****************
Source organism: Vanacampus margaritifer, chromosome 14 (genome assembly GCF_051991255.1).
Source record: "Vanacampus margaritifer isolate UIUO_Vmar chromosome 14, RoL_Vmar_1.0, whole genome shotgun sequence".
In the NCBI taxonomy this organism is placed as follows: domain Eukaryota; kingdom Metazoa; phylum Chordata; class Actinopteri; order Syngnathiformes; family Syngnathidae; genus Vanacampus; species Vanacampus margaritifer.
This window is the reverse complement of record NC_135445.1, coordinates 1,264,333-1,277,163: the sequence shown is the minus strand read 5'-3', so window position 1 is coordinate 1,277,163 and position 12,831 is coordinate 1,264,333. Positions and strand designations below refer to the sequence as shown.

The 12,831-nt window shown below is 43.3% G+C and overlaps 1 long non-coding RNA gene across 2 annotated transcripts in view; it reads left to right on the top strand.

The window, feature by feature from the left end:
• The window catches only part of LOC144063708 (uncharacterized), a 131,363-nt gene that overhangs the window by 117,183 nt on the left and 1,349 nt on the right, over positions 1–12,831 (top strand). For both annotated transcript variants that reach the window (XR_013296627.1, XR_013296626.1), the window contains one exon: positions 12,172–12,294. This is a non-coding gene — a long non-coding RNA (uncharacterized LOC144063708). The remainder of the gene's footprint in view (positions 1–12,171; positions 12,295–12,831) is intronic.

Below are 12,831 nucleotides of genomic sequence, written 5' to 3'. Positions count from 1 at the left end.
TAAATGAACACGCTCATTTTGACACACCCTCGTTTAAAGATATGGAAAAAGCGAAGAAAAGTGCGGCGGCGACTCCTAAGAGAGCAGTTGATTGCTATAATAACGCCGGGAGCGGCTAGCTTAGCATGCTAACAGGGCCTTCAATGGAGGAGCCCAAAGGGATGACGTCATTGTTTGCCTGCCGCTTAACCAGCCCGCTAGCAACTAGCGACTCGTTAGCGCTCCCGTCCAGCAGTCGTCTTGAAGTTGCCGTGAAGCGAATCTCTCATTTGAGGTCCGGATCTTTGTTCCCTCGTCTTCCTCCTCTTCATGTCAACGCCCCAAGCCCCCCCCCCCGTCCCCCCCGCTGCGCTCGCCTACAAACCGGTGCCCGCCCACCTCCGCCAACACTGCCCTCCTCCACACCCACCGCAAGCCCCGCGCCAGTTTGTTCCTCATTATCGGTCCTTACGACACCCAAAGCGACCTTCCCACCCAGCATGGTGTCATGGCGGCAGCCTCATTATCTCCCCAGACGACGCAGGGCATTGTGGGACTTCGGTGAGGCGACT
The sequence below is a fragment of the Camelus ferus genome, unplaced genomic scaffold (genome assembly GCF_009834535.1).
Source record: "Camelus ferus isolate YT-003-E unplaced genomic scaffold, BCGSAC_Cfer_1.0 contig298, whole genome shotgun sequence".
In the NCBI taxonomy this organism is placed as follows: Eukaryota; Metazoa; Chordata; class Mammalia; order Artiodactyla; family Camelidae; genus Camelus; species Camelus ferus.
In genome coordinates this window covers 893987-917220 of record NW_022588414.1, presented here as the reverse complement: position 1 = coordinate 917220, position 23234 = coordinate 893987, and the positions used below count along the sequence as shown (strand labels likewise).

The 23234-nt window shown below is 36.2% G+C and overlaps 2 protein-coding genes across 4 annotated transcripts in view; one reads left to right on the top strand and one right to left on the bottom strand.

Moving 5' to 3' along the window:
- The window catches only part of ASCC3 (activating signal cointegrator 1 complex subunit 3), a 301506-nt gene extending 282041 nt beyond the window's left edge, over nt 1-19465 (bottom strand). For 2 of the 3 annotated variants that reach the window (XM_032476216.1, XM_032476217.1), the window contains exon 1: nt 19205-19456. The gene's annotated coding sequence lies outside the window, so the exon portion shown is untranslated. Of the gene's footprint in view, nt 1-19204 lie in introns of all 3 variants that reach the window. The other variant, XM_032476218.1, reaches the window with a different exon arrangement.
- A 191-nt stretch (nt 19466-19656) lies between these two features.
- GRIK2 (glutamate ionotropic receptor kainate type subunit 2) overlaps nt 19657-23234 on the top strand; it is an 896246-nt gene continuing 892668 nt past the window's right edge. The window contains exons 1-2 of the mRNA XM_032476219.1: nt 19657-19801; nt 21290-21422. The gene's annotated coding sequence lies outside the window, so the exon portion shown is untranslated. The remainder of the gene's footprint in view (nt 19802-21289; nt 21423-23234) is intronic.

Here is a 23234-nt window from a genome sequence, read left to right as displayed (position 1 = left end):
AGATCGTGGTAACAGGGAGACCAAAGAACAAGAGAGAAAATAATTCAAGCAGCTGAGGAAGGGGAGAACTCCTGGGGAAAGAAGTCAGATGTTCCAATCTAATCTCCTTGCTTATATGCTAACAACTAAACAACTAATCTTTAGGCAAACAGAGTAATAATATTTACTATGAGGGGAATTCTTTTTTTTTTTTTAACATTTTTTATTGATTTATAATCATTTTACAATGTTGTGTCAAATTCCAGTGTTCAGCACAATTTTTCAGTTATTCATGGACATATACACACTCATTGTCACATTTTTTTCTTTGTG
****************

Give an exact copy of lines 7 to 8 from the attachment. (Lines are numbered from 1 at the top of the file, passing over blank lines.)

• The window catches only part of LOC144063708 (uncharacterized), a 131,363-nt gene that overhangs the window by 117,183 nt on the left and 1,349 nt on the right, over positions 1–12,831 (top strand). For both annotated transcript variants that reach the window (XR_013296627.1, XR_013296626.1), the window contains one exon: positions 12,172–12,294. This is a non-coding gene — a long non-coding RNA (uncharacterized LOC144063708). The remainder of the gene's footprint in view (positions 1–12,171; positions 12,295–12,831) is intronic.

Below are 12,831 nucleotides of genomic sequence, written 5' to 3'. Positions count from 1 at the left end.